The amendments we are considering will help Minnesota meet standards established by the Clean Power Plan, which sets state-specific carbon dioxide emission targets and requires each state to submit a plan detailing its strategy for meeting the targets. As of State Register press time, we have not yet started drafting a plan because the EPA has not yet published the standards that Minnesota’s plan will need to meet, so the MPCA requests public input to help guide our considerations of methods for meeting the EPA’s targets, as well as any other objectives that the state’s plan might include.

Stakeholder meeting agendas, notes, and other related documents are posted on the website for this rulemaking at www.pca.state.mn.us/w9y3awr.

To access information about a particular Minnesota rulemaking, visit the Public Rulemaking Docket.

 

DNR Logo

Today in the inbox, this DNR Comment on the Chapter 7829 Rulemaking appeared:

DNR 7829 Comment_20157-112548-01

Here’s the juicy part:

DNR

DOH!  Brilliant!  So I quick wrote this up and filed a few minutes ago:

Overland 7829 Comments July 2015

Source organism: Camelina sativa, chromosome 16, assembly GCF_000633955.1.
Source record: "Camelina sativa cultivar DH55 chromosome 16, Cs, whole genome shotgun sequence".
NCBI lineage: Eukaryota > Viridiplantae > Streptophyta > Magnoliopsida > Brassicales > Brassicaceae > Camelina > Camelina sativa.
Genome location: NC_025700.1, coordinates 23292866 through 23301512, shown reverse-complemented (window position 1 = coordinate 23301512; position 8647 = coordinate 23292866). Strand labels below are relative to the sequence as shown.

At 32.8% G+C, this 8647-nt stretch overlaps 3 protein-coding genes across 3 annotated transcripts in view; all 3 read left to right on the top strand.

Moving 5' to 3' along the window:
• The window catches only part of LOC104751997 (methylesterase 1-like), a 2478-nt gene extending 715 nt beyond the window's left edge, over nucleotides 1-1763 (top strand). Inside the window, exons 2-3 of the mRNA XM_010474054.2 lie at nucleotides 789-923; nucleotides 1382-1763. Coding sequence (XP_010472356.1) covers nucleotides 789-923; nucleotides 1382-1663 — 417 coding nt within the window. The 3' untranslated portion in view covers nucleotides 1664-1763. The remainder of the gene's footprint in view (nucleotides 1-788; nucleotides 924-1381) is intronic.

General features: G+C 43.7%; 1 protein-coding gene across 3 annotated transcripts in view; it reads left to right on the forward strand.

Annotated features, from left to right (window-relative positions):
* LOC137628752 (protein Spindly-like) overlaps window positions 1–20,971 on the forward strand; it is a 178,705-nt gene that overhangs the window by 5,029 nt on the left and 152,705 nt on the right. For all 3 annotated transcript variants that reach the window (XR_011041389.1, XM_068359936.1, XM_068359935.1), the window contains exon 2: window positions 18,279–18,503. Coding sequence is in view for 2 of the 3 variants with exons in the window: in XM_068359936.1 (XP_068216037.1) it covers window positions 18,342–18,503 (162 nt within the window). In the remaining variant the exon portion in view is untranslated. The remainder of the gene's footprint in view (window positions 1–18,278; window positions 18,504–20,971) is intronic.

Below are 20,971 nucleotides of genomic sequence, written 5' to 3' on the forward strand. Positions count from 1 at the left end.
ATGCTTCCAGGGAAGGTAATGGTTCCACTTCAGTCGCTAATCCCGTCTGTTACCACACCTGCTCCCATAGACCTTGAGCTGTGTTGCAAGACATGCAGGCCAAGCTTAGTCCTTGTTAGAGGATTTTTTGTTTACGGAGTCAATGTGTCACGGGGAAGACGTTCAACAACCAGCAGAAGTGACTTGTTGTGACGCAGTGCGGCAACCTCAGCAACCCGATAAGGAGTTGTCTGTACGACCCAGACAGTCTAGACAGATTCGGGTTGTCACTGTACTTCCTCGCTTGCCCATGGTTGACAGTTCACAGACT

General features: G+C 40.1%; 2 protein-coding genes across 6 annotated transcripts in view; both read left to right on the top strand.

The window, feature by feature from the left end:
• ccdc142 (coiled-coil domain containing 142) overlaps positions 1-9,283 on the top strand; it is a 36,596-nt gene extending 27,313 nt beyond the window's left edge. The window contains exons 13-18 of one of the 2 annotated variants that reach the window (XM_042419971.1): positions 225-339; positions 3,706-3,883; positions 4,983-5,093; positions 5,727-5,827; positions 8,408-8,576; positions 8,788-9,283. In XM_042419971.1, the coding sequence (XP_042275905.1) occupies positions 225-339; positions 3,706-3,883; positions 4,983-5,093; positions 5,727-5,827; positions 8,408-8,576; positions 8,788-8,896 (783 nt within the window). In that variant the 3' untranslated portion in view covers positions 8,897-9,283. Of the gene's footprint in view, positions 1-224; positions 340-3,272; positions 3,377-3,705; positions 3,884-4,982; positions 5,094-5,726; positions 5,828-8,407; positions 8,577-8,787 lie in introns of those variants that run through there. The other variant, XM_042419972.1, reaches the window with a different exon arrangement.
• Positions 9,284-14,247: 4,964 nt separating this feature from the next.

Agencies have contributed so much when they show up, and now the DNR and DOT do show up and it’s so much appreciated!  How can building the record and getting their comments in be anything but good!  Let’s do it!!  Let’s establish a distinct status for state agencies to participate in Public Utility Commission dockets!

 

The Politics of Rage

July 11th, 2015

Politics of Rage_Carter

My latest book arrived today, put Little Sadie in the house when mailman arrived, had to sign for something else and didn’t want her to sink her teeth into him.  Anyway, it’s Dan T. Carter’s “The Politics of Rage: George Wallace, the Origins of the New Conservatism, and the Transformation of American Politics.  Someone posted an article recently that referenced it, and it seemed so fitting. You can order it HERE at www.abebooks.com!